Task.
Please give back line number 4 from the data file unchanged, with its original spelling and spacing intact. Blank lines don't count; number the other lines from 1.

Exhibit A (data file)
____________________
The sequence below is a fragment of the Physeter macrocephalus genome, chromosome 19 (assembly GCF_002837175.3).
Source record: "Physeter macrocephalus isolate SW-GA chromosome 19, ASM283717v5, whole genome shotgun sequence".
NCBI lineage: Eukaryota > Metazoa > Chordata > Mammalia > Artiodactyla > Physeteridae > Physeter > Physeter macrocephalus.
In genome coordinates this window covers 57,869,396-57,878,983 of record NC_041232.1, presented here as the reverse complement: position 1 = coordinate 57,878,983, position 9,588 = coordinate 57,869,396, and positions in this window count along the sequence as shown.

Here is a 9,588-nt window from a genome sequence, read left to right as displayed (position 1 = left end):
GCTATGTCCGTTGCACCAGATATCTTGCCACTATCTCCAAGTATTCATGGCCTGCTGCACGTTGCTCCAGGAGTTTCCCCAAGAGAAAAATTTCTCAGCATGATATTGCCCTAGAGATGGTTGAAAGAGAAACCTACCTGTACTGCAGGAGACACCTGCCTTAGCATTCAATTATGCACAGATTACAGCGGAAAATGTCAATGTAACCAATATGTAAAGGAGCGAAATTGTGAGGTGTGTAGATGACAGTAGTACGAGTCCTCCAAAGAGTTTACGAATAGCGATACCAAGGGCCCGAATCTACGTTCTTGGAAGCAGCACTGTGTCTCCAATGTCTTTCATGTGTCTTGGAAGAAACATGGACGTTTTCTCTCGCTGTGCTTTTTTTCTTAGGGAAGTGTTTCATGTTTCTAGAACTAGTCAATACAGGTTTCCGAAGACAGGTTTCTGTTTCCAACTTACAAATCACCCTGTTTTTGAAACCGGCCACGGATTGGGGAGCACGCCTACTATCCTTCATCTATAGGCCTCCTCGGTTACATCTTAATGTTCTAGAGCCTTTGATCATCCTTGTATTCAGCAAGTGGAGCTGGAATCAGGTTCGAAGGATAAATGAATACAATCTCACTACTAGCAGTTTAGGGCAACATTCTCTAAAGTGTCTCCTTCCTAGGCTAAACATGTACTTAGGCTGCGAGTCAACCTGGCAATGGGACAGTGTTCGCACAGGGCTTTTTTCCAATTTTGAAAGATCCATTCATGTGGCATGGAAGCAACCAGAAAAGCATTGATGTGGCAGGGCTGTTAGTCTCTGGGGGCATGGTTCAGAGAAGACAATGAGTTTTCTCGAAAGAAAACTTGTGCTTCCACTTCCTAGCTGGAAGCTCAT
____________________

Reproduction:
In genome coordinates this window covers 57,869,396-57,878,983 of record NC_041232.1, presented here as the reverse complement: position 1 = coordinate 57,878,983, position 9,588 = coordinate 57,869,396, and positions in this window count along the sequence as shown.